Come on, confess. If you are an expatriate Tennessean–particularly if you are an empty nester baby boomer–every now and then you think about moving back home. You come back to Tennessee, look at the price of a house or a piece of land in the county, and do those could-I-make-the-switch mental calculations in your head. You may have aging parents who need help, and you decide it would be easier for you to go there than to rip them from the place they’ve known all their lives to spend their final years with strangers.
Thomas Wolfe, famous for “You can’t go home again”
Vince Staten, a friend of mine, grew up in Kingsport, my home town, and moved back there six years ago into the house of his boyhood to take care of his aging mother. She died in 2004, and Vince decided to stay. He writes a column for the Kingsport Times-News, which most annoyingly hides his work behind a subscription-only firewall. You can see his blog here.
Vince has some good advice for people moving home, whether to Tennessee or back home in Indiana:
- The best news first: The day you move back you will have more friends here than you developed in all the years you lived away. That’s the nature of a hometown. School, church, sports leagues, playgrounds, the changing sea of faces in your homerooms, everything you experienced growing up, they all combine to create a huge base of friendships. No matter how active you were in your adopted town, you could never have as many friends as you did growing up in Kingsport.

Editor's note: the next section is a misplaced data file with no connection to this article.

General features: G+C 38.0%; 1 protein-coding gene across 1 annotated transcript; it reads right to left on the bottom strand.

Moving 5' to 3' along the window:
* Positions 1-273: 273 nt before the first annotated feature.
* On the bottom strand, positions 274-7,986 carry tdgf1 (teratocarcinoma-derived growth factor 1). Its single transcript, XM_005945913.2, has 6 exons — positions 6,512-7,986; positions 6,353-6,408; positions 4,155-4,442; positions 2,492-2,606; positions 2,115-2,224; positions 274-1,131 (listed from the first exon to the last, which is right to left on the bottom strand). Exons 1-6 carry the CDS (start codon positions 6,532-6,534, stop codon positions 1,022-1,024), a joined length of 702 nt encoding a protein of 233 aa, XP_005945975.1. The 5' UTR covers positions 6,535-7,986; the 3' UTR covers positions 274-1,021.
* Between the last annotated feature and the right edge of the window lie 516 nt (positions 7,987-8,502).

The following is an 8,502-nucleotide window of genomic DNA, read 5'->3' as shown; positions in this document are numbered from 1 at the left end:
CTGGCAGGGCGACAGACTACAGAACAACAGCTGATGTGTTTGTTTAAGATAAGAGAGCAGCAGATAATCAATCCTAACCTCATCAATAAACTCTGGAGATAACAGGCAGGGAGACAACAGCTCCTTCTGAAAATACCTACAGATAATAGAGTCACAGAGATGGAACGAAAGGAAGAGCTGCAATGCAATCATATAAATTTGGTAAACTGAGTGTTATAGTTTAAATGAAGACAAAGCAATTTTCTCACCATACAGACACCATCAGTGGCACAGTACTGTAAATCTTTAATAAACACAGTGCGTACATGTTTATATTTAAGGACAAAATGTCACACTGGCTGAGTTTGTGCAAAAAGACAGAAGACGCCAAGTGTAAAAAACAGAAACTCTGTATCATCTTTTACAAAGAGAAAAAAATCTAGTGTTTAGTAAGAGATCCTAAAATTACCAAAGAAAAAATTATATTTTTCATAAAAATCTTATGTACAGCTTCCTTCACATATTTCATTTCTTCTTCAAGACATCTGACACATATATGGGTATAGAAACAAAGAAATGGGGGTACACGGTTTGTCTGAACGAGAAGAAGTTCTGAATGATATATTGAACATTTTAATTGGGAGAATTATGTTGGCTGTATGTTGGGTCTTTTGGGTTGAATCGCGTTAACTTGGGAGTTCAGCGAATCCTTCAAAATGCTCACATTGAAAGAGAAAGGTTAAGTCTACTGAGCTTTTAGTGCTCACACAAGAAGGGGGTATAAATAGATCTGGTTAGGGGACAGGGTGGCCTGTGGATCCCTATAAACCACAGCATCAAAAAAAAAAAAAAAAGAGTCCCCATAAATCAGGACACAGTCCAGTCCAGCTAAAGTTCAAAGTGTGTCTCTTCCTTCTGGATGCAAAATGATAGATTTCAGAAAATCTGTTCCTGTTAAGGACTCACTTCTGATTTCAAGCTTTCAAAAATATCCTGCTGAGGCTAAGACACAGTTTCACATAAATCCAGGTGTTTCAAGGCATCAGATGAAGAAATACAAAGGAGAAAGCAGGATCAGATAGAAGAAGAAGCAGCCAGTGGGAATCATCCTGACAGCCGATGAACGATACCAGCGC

- The surprising news: Soon you will have a deep base of friends, many of whom you never knew growing up. About half of my best friends now are people who were younger, or older, or went to different schools, or moved here after I left.
- In fact you may be surprised how little you see some of your old childhood friends. Remember you left; these people stayed and built lives in Kingsport. It doesn’t mean they don’t want to see you. It’s just that it’s up to you.
This blog is part of a much larger website, also entitled Tennessee Guy, that contains travel and cultural information about Tennessee. Visit it here.